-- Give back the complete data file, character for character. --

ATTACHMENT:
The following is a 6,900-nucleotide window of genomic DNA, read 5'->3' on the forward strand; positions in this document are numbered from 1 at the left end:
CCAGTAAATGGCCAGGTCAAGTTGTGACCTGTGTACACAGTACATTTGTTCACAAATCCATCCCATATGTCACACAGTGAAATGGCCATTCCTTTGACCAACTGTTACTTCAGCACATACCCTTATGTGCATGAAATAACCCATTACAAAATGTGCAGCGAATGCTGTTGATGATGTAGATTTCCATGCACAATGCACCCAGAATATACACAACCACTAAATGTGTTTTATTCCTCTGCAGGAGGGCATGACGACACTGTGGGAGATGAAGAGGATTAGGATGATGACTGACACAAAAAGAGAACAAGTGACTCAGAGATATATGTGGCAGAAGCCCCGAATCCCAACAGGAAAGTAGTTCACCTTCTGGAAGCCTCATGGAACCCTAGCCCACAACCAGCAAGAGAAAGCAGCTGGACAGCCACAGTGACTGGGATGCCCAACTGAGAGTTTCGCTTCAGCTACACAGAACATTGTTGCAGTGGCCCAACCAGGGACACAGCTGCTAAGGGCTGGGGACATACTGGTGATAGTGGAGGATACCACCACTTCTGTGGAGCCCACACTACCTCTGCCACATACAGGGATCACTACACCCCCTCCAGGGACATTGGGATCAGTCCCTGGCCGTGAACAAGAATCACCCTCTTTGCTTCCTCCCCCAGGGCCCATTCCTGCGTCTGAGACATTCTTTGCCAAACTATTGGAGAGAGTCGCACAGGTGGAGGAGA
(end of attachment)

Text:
The following is a 6,900-nucleotide window of genomic DNA, read 5'->3' on the forward strand; positions in this document are numbered from 1 at the left end:
CCAGTAAATGGCCAGGTCAAGTTGTGACCTGTGTACACAGTACATTTGTTCACAAATCCATCCCATATGTCACACAGTGAAATGGCCATTCCTTTGACCAACTGTTACTTCAGCACATACCCTTATGTGCATGAAATAACCCATTACAAAATGTGCAGCGAATGCTGTTGATGATGTAGATTTCCATGCACAATGCACCCAGAATATACACAACCACTAAATGTGTTTTATTCCTCTGCAGGAGGGCATGACGACACTGTGGGAGATGAAGAGGATTAGGATGATGACTGACACAAAAAGAGAACAAGTGACTCAGAGATATATGTGGCAGAAGCCCCGAATCCCAACAGGAAAGTAGTTCACCTTCTGGAAGCCTCATGGAACCCTAGCCCACAACCAGCAAGAGAAAGCAGCTGGACAGCCACAGTGACTGGGATGCCCAACTGAGAGTTTCGCTTCAGCTACACAGAACATTGTTGCAGTGGCCCAACCAGGGACACAGCTGCTAAGGGCTGGGGACATACTGGTGATAGTGGAGGATACCACCACTTCTGTGGAGCCCACACTACCTCTGCCACATACAGGGATCACTACACCCCCTCCAGGGACATTGGGATCAGTCCCTGGCCGTGAACAAGAATCACCCTCTTTGCTTCCTCCCCCAGGGCCCATTCCTGCGTCTGAGACATTCTTTGCCAAACTATTGGAGAGAGTCGCACAGGTGGAGGAGA